LGBT chaplaincy team planned by diocese in response to past ‘hurt and exclusion’
The Diocese of Oxford said the proposed group – based on similar ministries operating in Wales and elsewhere – would also support the relatives and beloved of LGBTI+ people. It comes after “many” requests for guidance on the issue.
In a letter, four local bishops said chaplains would be available to guide clergy and lay- readers, in light of past “hurt, exclusion and misunderstanding” that members of the LGBTI+ community have experienced within the Church.
The Bishop of Oxford Rt Rev Stephen Croft (pictured above), along with three suffragan – or junior – bishops also set out five principles to promote a climate of “inclusion and respect” across the diocese. They include welcoming “all people” into the church, banishing “intrusive questioning” about someone’s sexuality or experience of gender and ensuring people are not told their sexuality or gender difference reflects a lack of faith. Under the tenets, nobody should be excluded from taking part in Holy Communion because of their sexual orientation or gender identity and LGBTI+ people should not be excluded from positions of church leadership.
In their letter, which has been sent to 1,500 ministers across Oxford diocese, the bishops acknowledged leaders hold “different views” on matters concerning sexuality and transgenderism.
The Bishops of Oxford, Dorchester, Buckingham and Reading added: “In all of this, we ourselves and the chaplaincy team will continue to work within existing Bishop’s Guidelines on human sexuality in this next stage of the national process.”
They continued: “LGBTI+ Christians have always been, and remain, actively involved as clergy and laity in all areas of church life, and at all levels. How open and authentically themselves they may be in this is the issue at stake.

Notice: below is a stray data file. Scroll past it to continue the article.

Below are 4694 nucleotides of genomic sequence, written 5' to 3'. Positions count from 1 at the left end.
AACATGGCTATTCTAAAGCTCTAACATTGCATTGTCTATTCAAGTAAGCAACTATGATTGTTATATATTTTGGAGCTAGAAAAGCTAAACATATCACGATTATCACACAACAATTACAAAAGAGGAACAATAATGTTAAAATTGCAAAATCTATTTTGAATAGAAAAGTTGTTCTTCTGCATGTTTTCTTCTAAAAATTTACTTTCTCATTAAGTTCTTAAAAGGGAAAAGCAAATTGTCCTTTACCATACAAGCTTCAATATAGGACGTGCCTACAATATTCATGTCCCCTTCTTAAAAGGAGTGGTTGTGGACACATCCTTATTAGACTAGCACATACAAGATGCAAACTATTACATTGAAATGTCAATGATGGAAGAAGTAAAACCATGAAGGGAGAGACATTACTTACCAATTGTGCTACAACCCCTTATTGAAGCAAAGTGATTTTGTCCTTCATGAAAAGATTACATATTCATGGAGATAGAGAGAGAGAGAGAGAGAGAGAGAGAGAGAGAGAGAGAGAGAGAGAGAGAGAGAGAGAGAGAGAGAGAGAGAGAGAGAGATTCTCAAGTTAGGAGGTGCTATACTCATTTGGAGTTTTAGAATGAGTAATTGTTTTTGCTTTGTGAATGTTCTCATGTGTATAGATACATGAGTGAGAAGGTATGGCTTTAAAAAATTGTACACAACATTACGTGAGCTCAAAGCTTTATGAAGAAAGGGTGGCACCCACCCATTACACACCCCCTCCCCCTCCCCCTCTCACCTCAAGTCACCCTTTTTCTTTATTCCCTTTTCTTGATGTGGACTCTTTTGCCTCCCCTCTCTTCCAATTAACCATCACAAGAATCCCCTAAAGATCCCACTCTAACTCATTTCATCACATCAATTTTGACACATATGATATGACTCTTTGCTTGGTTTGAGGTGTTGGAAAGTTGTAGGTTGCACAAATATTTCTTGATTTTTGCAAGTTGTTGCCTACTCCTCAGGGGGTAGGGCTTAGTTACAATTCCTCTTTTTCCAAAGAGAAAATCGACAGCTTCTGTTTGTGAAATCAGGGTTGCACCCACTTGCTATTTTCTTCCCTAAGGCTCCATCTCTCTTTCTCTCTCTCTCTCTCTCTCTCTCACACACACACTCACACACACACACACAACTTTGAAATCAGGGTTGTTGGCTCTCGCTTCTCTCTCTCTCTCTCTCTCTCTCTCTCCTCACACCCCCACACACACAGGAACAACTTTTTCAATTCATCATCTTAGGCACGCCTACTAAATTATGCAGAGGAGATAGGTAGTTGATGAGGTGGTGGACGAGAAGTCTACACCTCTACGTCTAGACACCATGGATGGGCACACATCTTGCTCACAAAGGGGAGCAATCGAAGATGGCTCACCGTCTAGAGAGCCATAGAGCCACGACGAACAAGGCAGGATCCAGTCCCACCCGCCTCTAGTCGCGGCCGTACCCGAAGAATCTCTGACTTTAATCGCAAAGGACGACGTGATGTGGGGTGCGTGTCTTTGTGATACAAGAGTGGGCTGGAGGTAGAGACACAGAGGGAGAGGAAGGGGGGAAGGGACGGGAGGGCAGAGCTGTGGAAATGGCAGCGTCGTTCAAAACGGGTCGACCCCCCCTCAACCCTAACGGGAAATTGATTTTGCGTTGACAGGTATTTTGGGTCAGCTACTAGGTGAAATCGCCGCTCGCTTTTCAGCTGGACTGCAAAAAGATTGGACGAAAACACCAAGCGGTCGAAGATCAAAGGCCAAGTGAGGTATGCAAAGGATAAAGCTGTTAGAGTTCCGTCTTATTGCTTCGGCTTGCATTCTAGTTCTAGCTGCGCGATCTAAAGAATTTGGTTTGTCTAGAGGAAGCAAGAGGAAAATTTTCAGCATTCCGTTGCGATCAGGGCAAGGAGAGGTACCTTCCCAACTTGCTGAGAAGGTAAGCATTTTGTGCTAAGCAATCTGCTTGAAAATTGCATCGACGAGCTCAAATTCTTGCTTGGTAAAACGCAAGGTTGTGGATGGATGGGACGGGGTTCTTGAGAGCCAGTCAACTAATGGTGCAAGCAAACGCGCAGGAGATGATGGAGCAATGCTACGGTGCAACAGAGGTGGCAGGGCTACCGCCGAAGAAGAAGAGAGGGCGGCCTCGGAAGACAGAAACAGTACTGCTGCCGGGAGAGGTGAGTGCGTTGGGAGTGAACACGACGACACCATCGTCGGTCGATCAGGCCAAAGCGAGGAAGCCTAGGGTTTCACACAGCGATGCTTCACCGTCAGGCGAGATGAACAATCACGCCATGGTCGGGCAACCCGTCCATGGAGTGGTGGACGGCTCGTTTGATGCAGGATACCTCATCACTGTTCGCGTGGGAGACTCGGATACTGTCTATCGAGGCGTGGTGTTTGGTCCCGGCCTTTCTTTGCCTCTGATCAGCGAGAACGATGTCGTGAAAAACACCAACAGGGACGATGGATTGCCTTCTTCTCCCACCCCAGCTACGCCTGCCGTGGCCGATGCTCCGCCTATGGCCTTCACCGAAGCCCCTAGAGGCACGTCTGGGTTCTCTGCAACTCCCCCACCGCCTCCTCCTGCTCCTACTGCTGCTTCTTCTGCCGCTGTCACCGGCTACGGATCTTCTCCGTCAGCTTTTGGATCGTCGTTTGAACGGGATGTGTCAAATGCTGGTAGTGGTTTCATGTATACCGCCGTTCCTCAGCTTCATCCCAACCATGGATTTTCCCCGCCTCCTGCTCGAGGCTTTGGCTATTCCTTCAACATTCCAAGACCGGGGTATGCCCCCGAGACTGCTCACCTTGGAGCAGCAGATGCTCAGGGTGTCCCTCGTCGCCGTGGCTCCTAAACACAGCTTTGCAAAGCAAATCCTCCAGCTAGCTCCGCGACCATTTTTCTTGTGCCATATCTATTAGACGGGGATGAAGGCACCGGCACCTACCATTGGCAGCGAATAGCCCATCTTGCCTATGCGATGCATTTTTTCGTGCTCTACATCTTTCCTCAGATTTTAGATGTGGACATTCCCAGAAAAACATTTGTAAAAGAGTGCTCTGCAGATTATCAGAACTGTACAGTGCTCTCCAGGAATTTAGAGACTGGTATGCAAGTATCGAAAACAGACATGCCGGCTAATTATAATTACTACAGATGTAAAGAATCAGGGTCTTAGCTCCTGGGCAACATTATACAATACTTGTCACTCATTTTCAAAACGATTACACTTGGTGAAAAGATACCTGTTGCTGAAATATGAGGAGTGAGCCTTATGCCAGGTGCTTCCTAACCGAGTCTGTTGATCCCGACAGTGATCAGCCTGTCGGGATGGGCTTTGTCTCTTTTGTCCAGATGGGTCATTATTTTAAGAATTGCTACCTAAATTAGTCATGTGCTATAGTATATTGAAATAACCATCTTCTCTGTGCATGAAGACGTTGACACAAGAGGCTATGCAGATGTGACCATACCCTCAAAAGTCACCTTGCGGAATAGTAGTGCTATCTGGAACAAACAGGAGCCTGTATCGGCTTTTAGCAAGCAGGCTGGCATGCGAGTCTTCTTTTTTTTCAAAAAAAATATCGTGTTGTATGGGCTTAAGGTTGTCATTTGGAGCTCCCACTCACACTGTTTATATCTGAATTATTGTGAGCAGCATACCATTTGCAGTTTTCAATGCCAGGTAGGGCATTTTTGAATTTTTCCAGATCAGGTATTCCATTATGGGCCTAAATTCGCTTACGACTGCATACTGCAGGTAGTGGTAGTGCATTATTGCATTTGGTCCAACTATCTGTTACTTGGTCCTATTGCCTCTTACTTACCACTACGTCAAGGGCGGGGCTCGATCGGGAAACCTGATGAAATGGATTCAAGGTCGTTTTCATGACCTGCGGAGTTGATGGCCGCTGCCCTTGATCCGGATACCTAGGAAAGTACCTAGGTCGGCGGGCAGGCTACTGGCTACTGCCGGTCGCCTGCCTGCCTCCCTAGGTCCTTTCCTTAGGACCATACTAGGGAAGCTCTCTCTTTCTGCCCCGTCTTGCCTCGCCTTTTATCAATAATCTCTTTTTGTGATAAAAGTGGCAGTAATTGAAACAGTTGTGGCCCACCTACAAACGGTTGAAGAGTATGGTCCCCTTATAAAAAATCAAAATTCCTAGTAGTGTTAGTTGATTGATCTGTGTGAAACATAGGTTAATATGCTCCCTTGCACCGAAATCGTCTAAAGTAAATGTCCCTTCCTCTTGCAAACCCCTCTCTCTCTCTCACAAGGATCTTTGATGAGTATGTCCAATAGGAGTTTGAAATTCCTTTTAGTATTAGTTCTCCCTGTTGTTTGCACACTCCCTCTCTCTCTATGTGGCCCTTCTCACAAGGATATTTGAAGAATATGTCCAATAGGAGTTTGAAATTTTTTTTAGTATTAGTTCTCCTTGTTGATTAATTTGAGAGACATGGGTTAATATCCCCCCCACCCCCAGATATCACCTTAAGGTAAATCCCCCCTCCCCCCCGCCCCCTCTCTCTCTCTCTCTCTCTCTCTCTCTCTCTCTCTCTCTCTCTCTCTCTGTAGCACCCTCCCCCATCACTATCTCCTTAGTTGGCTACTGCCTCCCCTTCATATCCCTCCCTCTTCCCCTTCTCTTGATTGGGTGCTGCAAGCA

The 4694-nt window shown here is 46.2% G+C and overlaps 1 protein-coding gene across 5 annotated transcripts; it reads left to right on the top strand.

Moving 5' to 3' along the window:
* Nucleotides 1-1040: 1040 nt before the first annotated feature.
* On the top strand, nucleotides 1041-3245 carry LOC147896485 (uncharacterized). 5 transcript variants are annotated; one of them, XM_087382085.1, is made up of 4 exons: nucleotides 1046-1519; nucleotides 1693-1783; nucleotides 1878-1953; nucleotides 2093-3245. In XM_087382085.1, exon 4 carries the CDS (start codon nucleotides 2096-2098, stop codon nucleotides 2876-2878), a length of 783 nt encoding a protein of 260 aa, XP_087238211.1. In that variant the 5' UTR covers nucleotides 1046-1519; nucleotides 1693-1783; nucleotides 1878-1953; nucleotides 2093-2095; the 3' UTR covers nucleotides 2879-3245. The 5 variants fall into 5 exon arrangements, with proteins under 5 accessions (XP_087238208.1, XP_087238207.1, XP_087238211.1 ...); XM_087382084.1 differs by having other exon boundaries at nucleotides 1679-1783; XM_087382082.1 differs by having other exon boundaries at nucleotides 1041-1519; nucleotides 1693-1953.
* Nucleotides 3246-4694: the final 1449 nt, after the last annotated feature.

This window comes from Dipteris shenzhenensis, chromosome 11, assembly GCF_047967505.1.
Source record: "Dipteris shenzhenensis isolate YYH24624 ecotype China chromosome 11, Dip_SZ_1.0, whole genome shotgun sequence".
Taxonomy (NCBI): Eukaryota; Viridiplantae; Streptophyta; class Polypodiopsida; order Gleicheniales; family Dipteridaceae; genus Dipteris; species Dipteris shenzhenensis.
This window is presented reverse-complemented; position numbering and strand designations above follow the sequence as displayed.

“We are conscious as bishops of the pain felt by many LGBTI+ people and their families in the midst of these continuing debates. As a Church, we have continually failed our sisters and brothers in Christ. We are concerned to listen well to LGBTI+ people from a variety of perspectives including both those seeking change in the Church of England’s polity and those seeking to live faithfully within it.”
Oxford Diocese in the Church of England became known for its call to Fr. Jeffrey John (now Dean of St.Albans Cathedral) to become Bishop of Reading (suffragan to the diocesan bishop). However, mostly overseas conservative provinces of the Anglican Communion threatened to leave the ACC if his appointment was taken up – forcing the then ABC – The Most Revd. Rowan Williams – to ask Jeffrey to relinquish his appointment. This proved to be a watershed moment in the C. of E. (and in the Anglican Communion) when the Primus-inter-pares – who was known to be personally accepting of gay-partnered clergy – was virtually forced to back down on Jeffrey’s appointment and in the process, to set back the hopes of the LGBT+ community in the Church.
After the recent House of Bishops Statement, which declared that sexual activity was only permitted by the Church of England within the boundaries of heterosexual marriage – a direct contravention of Civil Law in England – thus putting out of bounds any Blessing of heterosexual Civil Partnerships now sanctioned by British Law – let alone the Blessing of Same-Sex Unions, a policy that has already gained acceptance in other parts of the Anglican Communion. – including our Church in Aotearoa/New Zealand.
This radical communication from the C. of E. House of Bishops has caused great anguish for those in the Church, for instance, whose same-sex committed relationships have already become an accepted part of ordinary parish life – as a pastoral provision which many Anglicans approve of – though the GAFCON Provinces (who initially protested against J.J.’s appointment as Bishop of Reading) have already set themselves apart from the rest of us in the ACCC by forming their own separate ecclesial; community.
What comes across to ordinary people in the Church is the perceived hypocrisy of appearing to support stable two-person relationships while yet issuing a statement that denies such people the blessing of the Church. Outsiders of the Church are also sceptical!
My highlighting of two paragraphs in the above article demonstrates the willingness of the bishops of the Oxford Diocese (including the Ordinary)to go out on a limb for the LGBT+ people whose lives in the Church (we are led to believe in contradictory statements by the House of Bishops) are valued and pastorally supported. This double-mindedness of the C. of E. Bishops is rightly (in my view) being directly challenged now by the Oxford bishops – as may be expected of a diocese that long ago wanted a same-sex-partnered man to be a bishop in their part of the Church.
Father Ron Smith, Christchurch, New Zealand